economy emerging markets europe Markets S&P 500

These Four Charts Illustrate American Exceptionalism In 2018

Somehow, this will resolve itself.

Day after day, analysts warn that the dramatic decoupling of the U.S. economy and U.S. assets from the rest of the world is increasingly unsustainable.

By now, the narrative has been repeated ad nauseam: U.S. fiscal policy has catalyzed a wave of buybacks and bolstered corporate bottom lines while serving to prolong the stateside economic expansion, while the threat of a trade war and the stronger dollar undermine global growth and deep-six emerging markets, respectively.

Last month, JPMorgan’s Marko Kolanovic called the divergence “unprecedented“, noting that “if one looks at price momentum – it is positive for US stocks and negative for Europe and Emerging markets across all relevant lookback windows.”



That, Kolanovic wrote, “has never happened before.”

Generally speaking, those inclined to stay upbeat on U.S. equities believe that the more likely resolution to the extreme juxtaposition is a bout of dollar weakness catalyzed by either a deceleration in the U.S. economy or a Fed pause. Either way, if the greenback takes a break, EM assets and ex-U.S. risk sentiment more generally can recover, reducing the risk of spillover. It’s also possible that the Trump administration deescalates the trade tensions and there was a bit of good news on that front Wednesday.

In a webcast on Tuesday, Jeff Gundlach suggested that stretched positioning in the dollar was likely a contrarian indicator. “I don’t think we’ll have new highs in the dollar without first seeing new moves to the downside”, Jeff said, adding that the specs are “way long and now they’re wrong.”



Still, there’s little to suggest that the Fed will be inclined to lean decisively dovish in the near-term. There’s a vociferous debate about whether the hikes will dead end in 2019, but between now and then, upbeat U.S. economic data and the threat that tariffs could drive up consumer prices support the case of more rate hikes, which in turn bolsters the greenback.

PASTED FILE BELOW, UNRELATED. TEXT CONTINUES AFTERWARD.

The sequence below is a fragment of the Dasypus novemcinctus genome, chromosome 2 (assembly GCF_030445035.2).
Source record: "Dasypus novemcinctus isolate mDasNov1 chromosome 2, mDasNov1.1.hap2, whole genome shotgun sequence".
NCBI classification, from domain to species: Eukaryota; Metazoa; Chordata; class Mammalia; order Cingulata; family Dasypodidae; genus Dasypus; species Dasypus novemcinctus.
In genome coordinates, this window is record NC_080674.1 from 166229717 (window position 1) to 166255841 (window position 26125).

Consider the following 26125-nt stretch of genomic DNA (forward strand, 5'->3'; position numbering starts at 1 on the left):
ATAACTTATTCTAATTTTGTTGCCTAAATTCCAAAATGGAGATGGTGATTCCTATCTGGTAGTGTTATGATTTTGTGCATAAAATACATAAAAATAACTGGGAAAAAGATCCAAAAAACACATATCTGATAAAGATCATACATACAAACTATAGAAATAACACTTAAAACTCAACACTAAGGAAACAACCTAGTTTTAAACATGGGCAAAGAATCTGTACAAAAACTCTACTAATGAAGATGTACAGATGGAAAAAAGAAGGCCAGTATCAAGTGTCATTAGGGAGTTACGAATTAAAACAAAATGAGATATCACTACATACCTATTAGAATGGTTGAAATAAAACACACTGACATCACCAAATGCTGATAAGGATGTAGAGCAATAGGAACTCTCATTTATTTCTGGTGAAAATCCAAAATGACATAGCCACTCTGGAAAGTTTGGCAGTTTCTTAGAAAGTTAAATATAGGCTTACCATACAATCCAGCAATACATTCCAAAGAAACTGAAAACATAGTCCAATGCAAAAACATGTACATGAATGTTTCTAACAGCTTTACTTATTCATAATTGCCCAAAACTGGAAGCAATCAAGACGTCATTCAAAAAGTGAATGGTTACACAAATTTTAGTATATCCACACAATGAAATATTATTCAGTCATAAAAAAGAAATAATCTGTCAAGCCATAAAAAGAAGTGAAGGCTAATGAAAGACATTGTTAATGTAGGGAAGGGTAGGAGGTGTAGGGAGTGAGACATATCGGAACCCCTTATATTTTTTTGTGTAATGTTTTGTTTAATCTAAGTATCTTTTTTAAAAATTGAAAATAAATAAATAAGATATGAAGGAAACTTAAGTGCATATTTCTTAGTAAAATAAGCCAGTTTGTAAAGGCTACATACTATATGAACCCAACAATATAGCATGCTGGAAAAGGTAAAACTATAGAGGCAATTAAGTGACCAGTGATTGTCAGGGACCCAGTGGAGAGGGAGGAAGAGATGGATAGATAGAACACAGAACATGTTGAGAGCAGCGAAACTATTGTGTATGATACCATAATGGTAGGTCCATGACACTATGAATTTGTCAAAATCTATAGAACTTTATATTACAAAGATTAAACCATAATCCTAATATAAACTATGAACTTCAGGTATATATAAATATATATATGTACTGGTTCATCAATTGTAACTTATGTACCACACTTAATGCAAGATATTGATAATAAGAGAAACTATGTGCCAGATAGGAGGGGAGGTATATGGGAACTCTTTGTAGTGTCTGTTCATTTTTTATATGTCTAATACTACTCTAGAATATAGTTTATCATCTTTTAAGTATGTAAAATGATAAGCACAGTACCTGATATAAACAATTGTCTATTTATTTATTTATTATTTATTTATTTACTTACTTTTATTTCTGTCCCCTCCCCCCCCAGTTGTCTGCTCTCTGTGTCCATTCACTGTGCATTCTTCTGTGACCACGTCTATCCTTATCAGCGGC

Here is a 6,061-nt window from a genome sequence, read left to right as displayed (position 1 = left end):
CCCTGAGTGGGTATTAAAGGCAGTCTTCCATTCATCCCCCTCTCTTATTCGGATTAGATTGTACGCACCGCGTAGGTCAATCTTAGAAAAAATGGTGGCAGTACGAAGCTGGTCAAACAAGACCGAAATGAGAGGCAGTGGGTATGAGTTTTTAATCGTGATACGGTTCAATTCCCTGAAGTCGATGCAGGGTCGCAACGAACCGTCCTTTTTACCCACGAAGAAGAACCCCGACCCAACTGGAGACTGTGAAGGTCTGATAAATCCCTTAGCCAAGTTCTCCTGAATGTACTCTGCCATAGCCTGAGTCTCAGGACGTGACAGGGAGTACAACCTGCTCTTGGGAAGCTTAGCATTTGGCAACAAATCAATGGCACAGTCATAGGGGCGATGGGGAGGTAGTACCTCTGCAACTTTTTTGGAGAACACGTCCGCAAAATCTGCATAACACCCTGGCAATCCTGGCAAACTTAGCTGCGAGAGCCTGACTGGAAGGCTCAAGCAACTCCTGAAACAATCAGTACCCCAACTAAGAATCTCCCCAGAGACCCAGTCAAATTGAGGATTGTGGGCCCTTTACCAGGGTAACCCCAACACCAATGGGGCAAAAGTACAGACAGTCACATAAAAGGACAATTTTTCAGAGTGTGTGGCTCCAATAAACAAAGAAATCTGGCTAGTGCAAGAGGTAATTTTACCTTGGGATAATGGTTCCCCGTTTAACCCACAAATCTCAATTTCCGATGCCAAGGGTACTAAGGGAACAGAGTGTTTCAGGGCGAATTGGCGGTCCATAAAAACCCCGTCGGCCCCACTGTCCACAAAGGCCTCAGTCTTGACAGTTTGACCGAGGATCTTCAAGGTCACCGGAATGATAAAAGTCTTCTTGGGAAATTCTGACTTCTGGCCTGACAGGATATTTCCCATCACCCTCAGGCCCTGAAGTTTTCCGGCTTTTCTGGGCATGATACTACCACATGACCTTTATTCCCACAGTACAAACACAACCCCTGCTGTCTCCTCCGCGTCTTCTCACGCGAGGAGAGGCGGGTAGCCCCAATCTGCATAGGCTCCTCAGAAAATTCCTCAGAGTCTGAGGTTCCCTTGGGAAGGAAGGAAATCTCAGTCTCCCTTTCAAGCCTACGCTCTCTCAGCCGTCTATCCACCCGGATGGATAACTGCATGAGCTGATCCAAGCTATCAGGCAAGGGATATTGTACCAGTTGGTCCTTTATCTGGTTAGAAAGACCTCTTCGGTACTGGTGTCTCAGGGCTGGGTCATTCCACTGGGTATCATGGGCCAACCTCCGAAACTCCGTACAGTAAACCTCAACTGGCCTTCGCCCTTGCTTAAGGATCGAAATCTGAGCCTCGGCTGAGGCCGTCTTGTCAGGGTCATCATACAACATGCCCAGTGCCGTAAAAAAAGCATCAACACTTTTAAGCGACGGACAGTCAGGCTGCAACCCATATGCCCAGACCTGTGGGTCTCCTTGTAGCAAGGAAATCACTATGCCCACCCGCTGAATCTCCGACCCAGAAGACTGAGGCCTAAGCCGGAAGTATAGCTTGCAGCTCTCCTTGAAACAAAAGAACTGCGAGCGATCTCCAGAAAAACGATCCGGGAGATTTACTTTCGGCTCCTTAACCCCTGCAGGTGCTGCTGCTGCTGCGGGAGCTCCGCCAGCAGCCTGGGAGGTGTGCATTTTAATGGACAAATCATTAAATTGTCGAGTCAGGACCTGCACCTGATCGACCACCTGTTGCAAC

In any event, Goldman is out with a fresh set of visuals and some accompanying color that underscores just how disconnected the U.S. economy and U.S. assets really are from the the rest of the world. There’s nothing particularly novel in the charts or the commentary, but considering that this debate is all that matters right now, I suppose it’s worth highlighting.

“In Europe, recent data points to activity acceleration now behind us and our economists recently lowered GDP growth estimates [while in EM] they say current headwinds imply a slowdown in sequential growth of around 1.0-1.5pp annualised in 2018”, the bank writes, in a note dated Monday, adding that currently, we’re witnessing “one of the largest differences in PMIs between US and non-US regions in the last 30+ years.”



And then there is of course the equity disparity flagged by everyone on the planet. “The S&P 500 is now in one of its longest periods of outperformance relative to the rest of the world and more recently the gap has widened”, Goldman writes.



But it’s not just the econ and stocks, it’s also fixed income. “German, UK and Japanese bond yields have dislocated from their US peers”, Goldman continues.



Finally, the bank looks at credit, noting that “EUR HY spreads widened while US HY spreads remained flat recently supported by the low supply.”



Again, there’s nothing “new” here, per se, but this glaring decoupling will continue to grab headlines until it resolves itself one way or another.

The hope, obviously, is that the rest of the world catches up to the U.S., because the alternative is that the U.S. economy and U.S. equities catch down to what will then be seen in retrospect as the rest of the world’s “reality.”



3 comments on “These Four Charts Illustrate American Exceptionalism In 2018

  1. Betcha anything it will be the latter: US markets will start to turn down when reality sets in that we’re headed for a recession start in mid 2019.

  2. Old debt must be paid off with new money. To dilute old money one must inflate by any means possible. Since the unions and the welfare bums are not fair game anymore, the EM and third world will become the boogeyman for the inflation. QED by the use of an effective Bernays style of PR.
    I’m starting to feel a little bit sorry for the Clown-in-Chief – but only a little.

  3. funny how todays CPI print, THE inflation rate, came in cool….and there is 0 discussion. AHE come in ‘hot’ and its the root of all the worlds potential ills. can we now confirm that ‘inflation due to rising wages’ meme is dead?

    chinese credit impulse has rolled over, commodities/input costs are going lower….no tarriffs on consumer goods (electronics)….=low inflation. as yeild curve inverts, its better to earn 2.5% risk free, than invest in economic activity that has little pricing power or outright deflation. likely though an autumn reprieve for the $ and global risk assets (‘back to growth’) just as the teeth of QT and yoy comparison come into view for 2019.

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